Kanopolis Seep Stream Project
Kanopolis Seep Spring Conservation Project
Flatland Fly Fishers Inc. Wichita Kansas
Update – May 2010
In 2009 the conservation committee, chaired by Neal Hall, contacted Kansas Department of Wild-life and Parks Officer, Tommy Berger, and asked what could our club do to help with the improvement of Kanopolis Seep Stream. One of the issues that all streams face is bank erosion. To help with bank erosion it was asked if the club could provide and plant trees. In 2009 the club purchased and planted 15 trees. In 2010 Tommy Berger contacted Neal Hall and said more work had been done at Kanopolis Seep Stream and that more trees would be greatly appreciated. On May 22, a group of club members made the trip to Kanopolis and planted 8 more trees. After the trees were planted it gave the group time to fish the Seep Stream. We are planning an-other work day in September hope you are available to join us.
Update – Fall 2009
As most of you know we planted 15 River Birch trees and placed 10 floating log structures in the stream on May 29 – thanks to the help of the GREAT volunteers!!!! I want to thank the Flatland Fly Fishers for donating the trees and all your work and want to give you guys a little update on the survival of the trees.
We had a slight high water event after we placed the log structures and none moved from their locations. Most have accumulated nice algae mats around them and they are providing some good shade in those deeper pools. Our heavy equipment crew is scheduled in the week of July 13 to place some LARGE boulders in the pools at various locations – this is part of the Phase 2 project that included the trees and log structures.
I went back to the stream on 18 June to see how things were. Out of the 15 trees, only 4 were struggling – the ones we planted higher up on the banks. All the trees with their roots in the water or very near the water looked pretty good – a bit of transplant shock but not much. Three of the 4 struggling trees had major leaf drop and one was completely brown – no green leaves at all. So, we went back on June 22 and moved 3 of the 4 struggling trees down the bank to within a foot or two of the water. Counting the trees from south to north (downstream to upstream) – we moved numbers 1, 6, and 13. Number 12 was struggling but looked like it might make it so we left it – kind of as test. It will be interesting to see if the 3 trees we moved will recover. I’d hate to loose any at $40 a pop so we are trying to make sure they have a chance of surviving. There is no way I can water those trees periodically – those on the steeper banks would be real tough to water anyway!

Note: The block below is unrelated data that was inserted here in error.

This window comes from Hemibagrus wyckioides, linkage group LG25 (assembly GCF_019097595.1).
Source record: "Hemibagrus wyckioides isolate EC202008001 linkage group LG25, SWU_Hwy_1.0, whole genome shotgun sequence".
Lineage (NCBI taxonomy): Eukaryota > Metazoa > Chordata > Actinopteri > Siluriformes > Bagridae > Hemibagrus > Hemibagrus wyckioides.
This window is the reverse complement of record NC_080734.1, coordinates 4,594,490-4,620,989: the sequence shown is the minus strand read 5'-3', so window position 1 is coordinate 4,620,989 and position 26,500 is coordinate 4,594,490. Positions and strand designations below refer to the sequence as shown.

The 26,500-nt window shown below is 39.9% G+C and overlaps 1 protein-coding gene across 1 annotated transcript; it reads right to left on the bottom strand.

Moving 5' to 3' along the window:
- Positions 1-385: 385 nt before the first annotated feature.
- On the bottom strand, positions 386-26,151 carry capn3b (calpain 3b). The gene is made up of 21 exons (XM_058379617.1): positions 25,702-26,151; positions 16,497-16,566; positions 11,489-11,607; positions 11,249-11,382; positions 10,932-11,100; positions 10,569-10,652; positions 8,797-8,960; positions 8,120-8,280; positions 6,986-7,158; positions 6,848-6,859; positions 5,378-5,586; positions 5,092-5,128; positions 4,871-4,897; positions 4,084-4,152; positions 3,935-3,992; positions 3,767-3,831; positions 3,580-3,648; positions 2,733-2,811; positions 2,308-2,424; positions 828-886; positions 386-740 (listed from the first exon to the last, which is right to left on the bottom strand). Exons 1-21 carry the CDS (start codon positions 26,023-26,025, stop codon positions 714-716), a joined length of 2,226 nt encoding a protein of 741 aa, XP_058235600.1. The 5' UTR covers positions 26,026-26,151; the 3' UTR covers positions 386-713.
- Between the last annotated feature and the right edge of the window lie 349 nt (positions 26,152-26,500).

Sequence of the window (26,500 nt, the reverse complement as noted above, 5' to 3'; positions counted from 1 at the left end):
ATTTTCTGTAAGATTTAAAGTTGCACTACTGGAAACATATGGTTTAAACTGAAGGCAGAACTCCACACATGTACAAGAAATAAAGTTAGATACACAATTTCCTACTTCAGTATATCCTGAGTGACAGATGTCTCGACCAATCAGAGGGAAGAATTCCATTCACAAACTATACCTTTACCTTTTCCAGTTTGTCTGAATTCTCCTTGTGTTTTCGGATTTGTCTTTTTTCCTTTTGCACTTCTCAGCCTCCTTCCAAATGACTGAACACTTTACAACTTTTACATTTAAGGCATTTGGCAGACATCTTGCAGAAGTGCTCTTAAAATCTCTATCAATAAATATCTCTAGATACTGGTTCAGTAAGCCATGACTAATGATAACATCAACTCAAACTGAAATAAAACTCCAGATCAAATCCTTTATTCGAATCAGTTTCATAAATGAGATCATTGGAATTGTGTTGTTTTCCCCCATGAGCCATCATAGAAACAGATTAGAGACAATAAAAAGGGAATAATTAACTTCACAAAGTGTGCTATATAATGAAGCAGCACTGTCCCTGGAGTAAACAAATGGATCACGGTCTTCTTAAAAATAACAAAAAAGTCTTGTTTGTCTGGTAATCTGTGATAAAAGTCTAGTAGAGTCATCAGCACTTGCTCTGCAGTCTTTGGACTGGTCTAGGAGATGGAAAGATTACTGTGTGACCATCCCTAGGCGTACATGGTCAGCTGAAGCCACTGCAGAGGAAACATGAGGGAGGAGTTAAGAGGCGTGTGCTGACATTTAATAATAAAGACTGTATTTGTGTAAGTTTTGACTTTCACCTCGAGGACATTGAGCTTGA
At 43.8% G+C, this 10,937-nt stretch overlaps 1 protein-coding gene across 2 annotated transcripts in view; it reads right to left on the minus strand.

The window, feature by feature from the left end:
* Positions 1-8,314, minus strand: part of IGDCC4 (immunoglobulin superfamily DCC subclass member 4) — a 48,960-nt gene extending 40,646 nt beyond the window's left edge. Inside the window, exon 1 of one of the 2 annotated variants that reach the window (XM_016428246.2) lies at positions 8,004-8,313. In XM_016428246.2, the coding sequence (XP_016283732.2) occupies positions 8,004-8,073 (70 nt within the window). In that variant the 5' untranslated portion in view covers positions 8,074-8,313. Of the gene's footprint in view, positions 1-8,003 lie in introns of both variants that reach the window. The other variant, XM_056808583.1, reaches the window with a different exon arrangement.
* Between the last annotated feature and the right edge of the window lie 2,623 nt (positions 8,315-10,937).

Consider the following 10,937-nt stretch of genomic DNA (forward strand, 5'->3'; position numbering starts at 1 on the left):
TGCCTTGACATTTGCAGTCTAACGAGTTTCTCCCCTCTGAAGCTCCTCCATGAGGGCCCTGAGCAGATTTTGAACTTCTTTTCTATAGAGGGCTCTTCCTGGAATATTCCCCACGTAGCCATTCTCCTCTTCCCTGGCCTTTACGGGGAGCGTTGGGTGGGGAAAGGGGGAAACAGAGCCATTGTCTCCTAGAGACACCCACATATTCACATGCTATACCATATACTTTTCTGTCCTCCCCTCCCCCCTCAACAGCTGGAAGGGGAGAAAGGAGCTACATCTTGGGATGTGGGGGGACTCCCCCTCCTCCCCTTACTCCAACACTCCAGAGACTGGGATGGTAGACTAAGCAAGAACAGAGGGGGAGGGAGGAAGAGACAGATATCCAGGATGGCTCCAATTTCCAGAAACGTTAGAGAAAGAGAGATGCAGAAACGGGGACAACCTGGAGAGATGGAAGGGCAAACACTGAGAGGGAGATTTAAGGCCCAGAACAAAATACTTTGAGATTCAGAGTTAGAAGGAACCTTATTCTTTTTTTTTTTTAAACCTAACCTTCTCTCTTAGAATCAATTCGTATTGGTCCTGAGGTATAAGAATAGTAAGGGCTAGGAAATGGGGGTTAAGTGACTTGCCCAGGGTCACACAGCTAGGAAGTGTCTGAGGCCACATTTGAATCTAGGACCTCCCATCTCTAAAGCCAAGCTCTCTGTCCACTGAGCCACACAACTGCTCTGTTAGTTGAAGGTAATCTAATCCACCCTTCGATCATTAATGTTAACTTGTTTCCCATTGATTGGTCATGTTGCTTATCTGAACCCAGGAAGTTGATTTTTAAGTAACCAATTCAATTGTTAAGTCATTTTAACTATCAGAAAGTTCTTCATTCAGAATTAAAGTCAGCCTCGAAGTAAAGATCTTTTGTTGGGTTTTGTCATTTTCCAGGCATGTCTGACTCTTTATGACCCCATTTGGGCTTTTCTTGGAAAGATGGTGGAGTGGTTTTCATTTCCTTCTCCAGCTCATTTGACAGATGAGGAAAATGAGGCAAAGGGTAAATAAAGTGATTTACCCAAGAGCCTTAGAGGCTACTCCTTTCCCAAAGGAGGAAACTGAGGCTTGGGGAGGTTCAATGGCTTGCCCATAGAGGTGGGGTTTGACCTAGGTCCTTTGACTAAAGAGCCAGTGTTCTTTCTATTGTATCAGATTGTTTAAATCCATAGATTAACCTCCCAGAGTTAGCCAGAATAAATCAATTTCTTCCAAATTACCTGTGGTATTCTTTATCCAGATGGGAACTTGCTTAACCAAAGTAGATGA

And more good news – Luke Cory with the Corp of Engineers found some stimulus money through NRCS for a stream mitigation project and Ken Kuiper – NRCS biologist has picked the Kanopolis Seep Stream as their target mitigation stream. That means the there may be up to $80,000 to be spent on the stream – mainly to repair the eroding banks on the east side – those that could rapidly add sediment to our recently constructed pools. The project will also include some rock toe protection of those eroded areas and possibly some in-stream fish habitat in the form of lunker structures along with the toe protection. It may also include some in-stream rock structures in the non-pooled portion that will be designed to form pools on their own. It will also include the planting of some large tall trees up on the east berm to provide more shade for the water. KDWP will likely be the sponsoring agency for this project and it could happen as early as next year. MORE TROUT HABITAT AND LONGER LASTING TROUT HABI-TAT – YEA!!!!!
And, the USACE is planning to build a parking lot below the dam near where the road straightens out on the south end – their way of addressing the handicap accessible issue. That will get trout anglers closer to the stream area itself – that may be good or bad – depending on your prospective.
And, if approved by the Secretary and the Commission, on Jan 1 2010 there will be a regulation in effect:
Update on Kanopolis Trout Stream Work
Artificial bait only (lures or fly fishing) at power poles number 9 through number 16
This will include pools #2 and #3 in the center area of the stream – bait of any kind to include power bait, corn, marshmallows and worms will not be allowed!!!! We will be putting up clearly visible signs to designate this area both on the north and south ends.
So there looks to be a lot continuing to happen on the trout stream!! I hope the 100 degree heat did not cook the trout—I did still see some trout when I visited on the 18th of June but it got pretty hot after that!!! The jury is still out on trout survival—we’ll look hard later in the summer to see what we have left!!!
The Kanopolis Dam on the Smoky Hill River. The dam is about 20 miles West of Lindsborg Kansas.